How aquatic crabs breathe.

Aquatic crabs are like fish. They can only breathe and survive inside water. They can live for about a day two outside water, in a moist environment. But they are not adapted to living without water. Examples of aquatic crabs are blue crabs (Callinectes sapidus) which is a delicacy in many seafood restaurants. And also, blue crabs do not breath air, they take oxygen from the water.

Often crabs and lobsters are considered a similar organism, but in reality, they are very different. Crabs distinctly have 10 appendages. The commonality in crabs and lobsters is that both have gills to breathe and have claws (and both are eaten at restaurants). While many creams are eaten, what do these crabs eat? 

What do crabs eat?

Crabs eat anything that can be eaten. They are omnivorous animals, some even scavengers. Crabs eat green vegetables, leaves, plankton, etc. They even eat meat, fish heads, worms, dead aquatic (or terrestrial) animals, anything that can be eaten, either living or dead. 

There’s a dominance of gills in the crabs’ biology. But how do gills work? They are very similar to how lungs work, but they are a little bit simpler. If you are interested in learning how gills work in a very simple way, you can proceed to the next part of the article.

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How do gills work?

Gills and lungs and even spiracles (insects’ breathing tubes) all work because of the laws of physics. In the case of gills, it is very similar to lungs, albeit not that complicated. Gills are attached to a network of blood vessels that carry blood. Water is drained towards the gills and then it comes in contact with the blood vessels (which carry deoxygenated blood). The rest is physics’ work. 

Things move from a place of higher concentration to lower concentration. This is called osmosis. To imagine it clearly and without diving deeper into gradients and transport, think of it like this;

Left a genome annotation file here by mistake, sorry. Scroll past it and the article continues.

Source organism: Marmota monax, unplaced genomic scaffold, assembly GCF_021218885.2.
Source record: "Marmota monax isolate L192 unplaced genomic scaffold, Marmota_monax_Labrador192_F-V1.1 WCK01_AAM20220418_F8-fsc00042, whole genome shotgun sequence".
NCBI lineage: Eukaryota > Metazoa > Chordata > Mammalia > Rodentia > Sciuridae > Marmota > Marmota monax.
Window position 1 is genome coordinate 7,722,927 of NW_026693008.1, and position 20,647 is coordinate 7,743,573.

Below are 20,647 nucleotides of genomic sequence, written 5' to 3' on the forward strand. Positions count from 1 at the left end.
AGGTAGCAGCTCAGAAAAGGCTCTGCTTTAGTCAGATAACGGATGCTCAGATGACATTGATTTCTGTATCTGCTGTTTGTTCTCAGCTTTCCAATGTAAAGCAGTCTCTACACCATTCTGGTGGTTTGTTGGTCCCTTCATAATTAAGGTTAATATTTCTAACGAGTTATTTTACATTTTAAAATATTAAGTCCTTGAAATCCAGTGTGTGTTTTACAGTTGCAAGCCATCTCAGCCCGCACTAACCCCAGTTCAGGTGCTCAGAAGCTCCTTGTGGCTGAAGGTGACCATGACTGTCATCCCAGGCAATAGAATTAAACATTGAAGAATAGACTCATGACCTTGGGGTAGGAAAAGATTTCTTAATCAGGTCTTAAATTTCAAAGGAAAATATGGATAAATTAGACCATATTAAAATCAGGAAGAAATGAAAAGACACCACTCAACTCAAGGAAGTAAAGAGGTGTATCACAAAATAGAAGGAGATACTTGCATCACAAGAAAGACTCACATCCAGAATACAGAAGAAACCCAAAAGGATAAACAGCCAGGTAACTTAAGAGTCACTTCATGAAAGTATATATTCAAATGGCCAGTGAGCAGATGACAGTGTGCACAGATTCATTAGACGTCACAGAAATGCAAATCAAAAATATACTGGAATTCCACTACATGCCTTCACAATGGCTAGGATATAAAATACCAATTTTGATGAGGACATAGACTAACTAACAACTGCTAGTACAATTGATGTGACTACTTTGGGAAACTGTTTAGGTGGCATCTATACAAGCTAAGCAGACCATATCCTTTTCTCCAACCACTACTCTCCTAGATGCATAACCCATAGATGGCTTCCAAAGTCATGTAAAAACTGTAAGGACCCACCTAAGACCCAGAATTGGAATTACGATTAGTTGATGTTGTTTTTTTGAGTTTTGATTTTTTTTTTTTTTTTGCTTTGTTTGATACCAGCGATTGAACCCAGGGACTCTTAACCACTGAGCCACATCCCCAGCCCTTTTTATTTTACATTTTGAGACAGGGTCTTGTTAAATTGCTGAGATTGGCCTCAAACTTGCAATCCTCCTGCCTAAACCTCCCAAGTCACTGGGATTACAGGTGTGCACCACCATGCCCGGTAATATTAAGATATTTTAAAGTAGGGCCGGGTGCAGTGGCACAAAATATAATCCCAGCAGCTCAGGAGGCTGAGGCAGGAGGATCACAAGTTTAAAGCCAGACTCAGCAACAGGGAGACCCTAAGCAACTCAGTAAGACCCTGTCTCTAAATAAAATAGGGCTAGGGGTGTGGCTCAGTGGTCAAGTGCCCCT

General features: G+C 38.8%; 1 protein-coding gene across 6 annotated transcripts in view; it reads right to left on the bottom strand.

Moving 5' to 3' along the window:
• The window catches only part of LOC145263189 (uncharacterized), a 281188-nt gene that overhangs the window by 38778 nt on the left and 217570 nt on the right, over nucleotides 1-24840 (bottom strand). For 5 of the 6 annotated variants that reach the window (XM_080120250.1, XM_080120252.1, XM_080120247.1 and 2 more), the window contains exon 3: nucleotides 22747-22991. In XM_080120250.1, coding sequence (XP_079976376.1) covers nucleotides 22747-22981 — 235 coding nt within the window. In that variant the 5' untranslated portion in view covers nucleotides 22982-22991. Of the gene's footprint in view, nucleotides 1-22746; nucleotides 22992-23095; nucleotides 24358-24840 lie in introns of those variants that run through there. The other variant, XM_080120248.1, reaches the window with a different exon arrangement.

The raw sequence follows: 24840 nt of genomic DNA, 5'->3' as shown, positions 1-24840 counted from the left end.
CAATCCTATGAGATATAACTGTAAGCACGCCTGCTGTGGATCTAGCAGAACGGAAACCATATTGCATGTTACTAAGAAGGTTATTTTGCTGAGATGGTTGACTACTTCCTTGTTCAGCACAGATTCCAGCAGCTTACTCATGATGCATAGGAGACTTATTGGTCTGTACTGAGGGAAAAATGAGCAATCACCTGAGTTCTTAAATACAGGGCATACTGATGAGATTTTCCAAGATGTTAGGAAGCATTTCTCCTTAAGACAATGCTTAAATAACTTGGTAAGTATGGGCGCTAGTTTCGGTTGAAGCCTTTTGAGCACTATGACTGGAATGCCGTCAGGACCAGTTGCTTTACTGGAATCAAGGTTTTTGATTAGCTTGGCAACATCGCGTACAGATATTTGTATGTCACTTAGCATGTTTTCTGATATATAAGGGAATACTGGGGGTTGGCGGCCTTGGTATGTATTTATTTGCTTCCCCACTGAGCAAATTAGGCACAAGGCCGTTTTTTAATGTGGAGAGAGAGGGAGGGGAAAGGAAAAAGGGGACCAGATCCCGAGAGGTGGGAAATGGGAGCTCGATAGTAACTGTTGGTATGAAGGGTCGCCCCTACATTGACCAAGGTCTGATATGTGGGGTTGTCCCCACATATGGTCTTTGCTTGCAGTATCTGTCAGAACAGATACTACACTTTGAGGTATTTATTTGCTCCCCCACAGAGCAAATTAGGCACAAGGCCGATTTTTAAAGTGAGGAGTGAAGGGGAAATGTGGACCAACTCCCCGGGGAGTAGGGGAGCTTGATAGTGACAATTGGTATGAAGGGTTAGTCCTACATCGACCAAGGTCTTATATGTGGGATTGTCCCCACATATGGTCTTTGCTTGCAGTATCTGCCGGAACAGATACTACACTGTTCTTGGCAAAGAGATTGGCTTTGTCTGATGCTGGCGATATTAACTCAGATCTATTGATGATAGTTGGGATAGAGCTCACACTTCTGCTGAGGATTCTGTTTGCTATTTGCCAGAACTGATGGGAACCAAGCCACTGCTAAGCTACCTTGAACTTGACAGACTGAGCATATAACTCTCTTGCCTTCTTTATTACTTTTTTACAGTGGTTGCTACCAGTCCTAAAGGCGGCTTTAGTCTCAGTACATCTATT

Illustration of how osmosis works
How osmosis works. The red dots show particles. Once the door opens, particles distribute to spread evenly

Imagine you’re in a room that is crowded beyond imagination. There’s barely any space left for you to even turn. The same is for the other habitats of the room. All of them want to get out of the room. Now let’s say I open a door and you see a large, empty room. Without thinking most of the people would rush into that room till every room has roughly the same number of people. This is what the essence of osmosis is.

Water has oxygen in it (not as much as air). Blood vessels carrying deoxygenated blood has less oxygen (almost none). Gills just bring both of these together and let the exchange of gas happen. Gills are like the door that lets people go to the empty room. 

This is also how the lungs and other breathing organs work. The principle is to bring the air (with high oxygen content) come in contact with blood (with lower oxygen content). 

This was all about how crabs breathe using gills and moisture. 

For additional resource and information, visit the research site JSTOR